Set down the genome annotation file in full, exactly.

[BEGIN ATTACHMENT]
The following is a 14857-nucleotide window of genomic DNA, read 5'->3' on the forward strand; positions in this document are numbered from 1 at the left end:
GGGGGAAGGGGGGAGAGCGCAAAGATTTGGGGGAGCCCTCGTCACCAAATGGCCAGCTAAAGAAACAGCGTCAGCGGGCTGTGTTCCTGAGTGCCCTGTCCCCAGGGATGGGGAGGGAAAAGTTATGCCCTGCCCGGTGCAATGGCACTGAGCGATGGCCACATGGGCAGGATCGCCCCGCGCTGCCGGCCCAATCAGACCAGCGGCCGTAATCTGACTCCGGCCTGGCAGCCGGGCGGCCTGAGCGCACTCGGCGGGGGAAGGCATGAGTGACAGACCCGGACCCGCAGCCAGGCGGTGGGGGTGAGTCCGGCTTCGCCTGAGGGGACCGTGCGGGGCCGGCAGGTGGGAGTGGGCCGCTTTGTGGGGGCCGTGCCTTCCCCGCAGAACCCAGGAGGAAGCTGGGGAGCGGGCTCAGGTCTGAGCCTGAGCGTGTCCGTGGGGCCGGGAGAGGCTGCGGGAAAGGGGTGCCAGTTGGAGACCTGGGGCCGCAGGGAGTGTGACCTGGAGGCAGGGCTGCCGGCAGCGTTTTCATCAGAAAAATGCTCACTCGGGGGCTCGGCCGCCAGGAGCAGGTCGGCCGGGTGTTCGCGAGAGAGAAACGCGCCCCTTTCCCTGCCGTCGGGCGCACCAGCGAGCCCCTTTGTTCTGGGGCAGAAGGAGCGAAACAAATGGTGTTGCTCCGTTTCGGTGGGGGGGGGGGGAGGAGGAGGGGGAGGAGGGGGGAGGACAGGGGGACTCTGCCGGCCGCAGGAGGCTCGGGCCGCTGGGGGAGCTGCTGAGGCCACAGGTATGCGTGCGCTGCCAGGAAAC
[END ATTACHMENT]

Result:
The following is a 14857-nucleotide window of genomic DNA, read 5'->3' on the forward strand; positions in this document are numbered from 1 at the left end:
GGGGGAAGGGGGGAGAGCGCAAAGATTTGGGGGAGCCCTCGTCACCAAATGGCCAGCTAAAGAAACAGCGTCAGCGGGCTGTGTTCCTGAGTGCCCTGTCCCCAGGGATGGGGAGGGAAAAGTTATGCCCTGCCCGGTGCAATGGCACTGAGCGATGGCCACATGGGCAGGATCGCCCCGCGCTGCCGGCCCAATCAGACCAGCGGCCGTAATCTGACTCCGGCCTGGCAGCCGGGCGGCCTGAGCGCACTCGGCGGGGGAAGGCATGAGTGACAGACCCGGACCCGCAGCCAGGCGGTGGGGGTGAGTCCGGCTTCGCCTGAGGGGACCGTGCGGGGCCGGCAGGTGGGAGTGGGCCGCTTTGTGGGGGCCGTGCCTTCCCCGCAGAACCCAGGAGGAAGCTGGGGAGCGGGCTCAGGTCTGAGCCTGAGCGTGTCCGTGGGGCCGGGAGAGGCTGCGGGAAAGGGGTGCCAGTTGGAGACCTGGGGCCGCAGGGAGTGTGACCTGGAGGCAGGGCTGCCGGCAGCGTTTTCATCAGAAAAATGCTCACTCGGGGGCTCGGCCGCCAGGAGCAGGTCGGCCGGGTGTTCGCGAGAGAGAAACGCGCCCCTTTCCCTGCCGTCGGGCGCACCAGCGAGCCCCTTTGTTCTGGGGCAGAAGGAGCGAAACAAATGGTGTTGCTCCGTTTCGGTGGGGGGGGGGGGAGGAGGAGGGGGAGGAGGGGGGAGGACAGGGGGACTCTGCCGGCCGCAGGAGGCTCGGGCCGCTGGGGGAGCTGCTGAGGCCACAGGTATGCGTGCGCTGCCAGGAAAC